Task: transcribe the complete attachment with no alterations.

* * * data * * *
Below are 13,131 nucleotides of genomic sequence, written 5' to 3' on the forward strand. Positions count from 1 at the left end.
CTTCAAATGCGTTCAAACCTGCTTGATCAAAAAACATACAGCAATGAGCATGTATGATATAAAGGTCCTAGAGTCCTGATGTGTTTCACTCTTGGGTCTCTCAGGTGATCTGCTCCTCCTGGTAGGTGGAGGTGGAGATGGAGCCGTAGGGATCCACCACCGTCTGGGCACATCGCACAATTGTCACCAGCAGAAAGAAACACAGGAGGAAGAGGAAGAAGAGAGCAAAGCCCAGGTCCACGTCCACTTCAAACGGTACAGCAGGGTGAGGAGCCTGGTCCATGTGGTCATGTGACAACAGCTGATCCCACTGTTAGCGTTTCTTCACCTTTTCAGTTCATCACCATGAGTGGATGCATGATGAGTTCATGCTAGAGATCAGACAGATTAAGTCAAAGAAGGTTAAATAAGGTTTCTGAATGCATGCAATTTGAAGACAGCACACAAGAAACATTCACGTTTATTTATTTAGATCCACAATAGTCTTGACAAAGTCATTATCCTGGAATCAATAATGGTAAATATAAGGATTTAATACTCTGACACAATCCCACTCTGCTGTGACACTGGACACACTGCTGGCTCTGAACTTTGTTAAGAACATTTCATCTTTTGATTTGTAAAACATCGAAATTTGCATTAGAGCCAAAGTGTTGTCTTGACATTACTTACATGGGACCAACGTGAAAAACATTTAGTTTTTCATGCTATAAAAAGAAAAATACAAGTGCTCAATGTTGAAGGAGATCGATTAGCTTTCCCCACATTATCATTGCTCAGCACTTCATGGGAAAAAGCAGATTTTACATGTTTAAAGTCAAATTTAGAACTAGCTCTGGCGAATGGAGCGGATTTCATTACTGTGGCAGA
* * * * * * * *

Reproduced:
Below are 13,131 nucleotides of genomic sequence, written 5' to 3' on the forward strand. Positions count from 1 at the left end.
CTTCAAATGCGTTCAAACCTGCTTGATCAAAAAACATACAGCAATGAGCATGTATGATATAAAGGTCCTAGAGTCCTGATGTGTTTCACTCTTGGGTCTCTCAGGTGATCTGCTCCTCCTGGTAGGTGGAGGTGGAGATGGAGCCGTAGGGATCCACCACCGTCTGGGCACATCGCACAATTGTCACCAGCAGAAAGAAACACAGGAGGAAGAGGAAGAAGAGAGCAAAGCCCAGGTCCACGTCCACTTCAAACGGTACAGCAGGGTGAGGAGCCTGGTCCATGTGGTCATGTGACAACAGCTGATCCCACTGTTAGCGTTTCTTCACCTTTTCAGTTCATCACCATGAGTGGATGCATGATGAGTTCATGCTAGAGATCAGACAGATTAAGTCAAAGAAGGTTAAATAAGGTTTCTGAATGCATGCAATTTGAAGACAGCACACAAGAAACATTCACGTTTATTTATTTAGATCCACAATAGTCTTGACAAAGTCATTATCCTGGAATCAATAATGGTAAATATAAGGATTTAATACTCTGACACAATCCCACTCTGCTGTGACACTGGACACACTGCTGGCTCTGAACTTTGTTAAGAACATTTCATCTTTTGATTTGTAAAACATCGAAATTTGCATTAGAGCCAAAGTGTTGTCTTGACATTACTTACATGGGACCAACGTGAAAAACATTTAGTTTTTCATGCTATAAAAAGAAAAATACAAGTGCTCAATGTTGAAGGAGATCGATTAGCTTTCCCCACATTATCATTGCTCAGCACTTCATGGGAAAAAGCAGATTTTACATGTTTAAAGTCAAATTTAGAACTAGCTCTGGCGAATGGAGCGGATTTCATTACTGTGGCAGA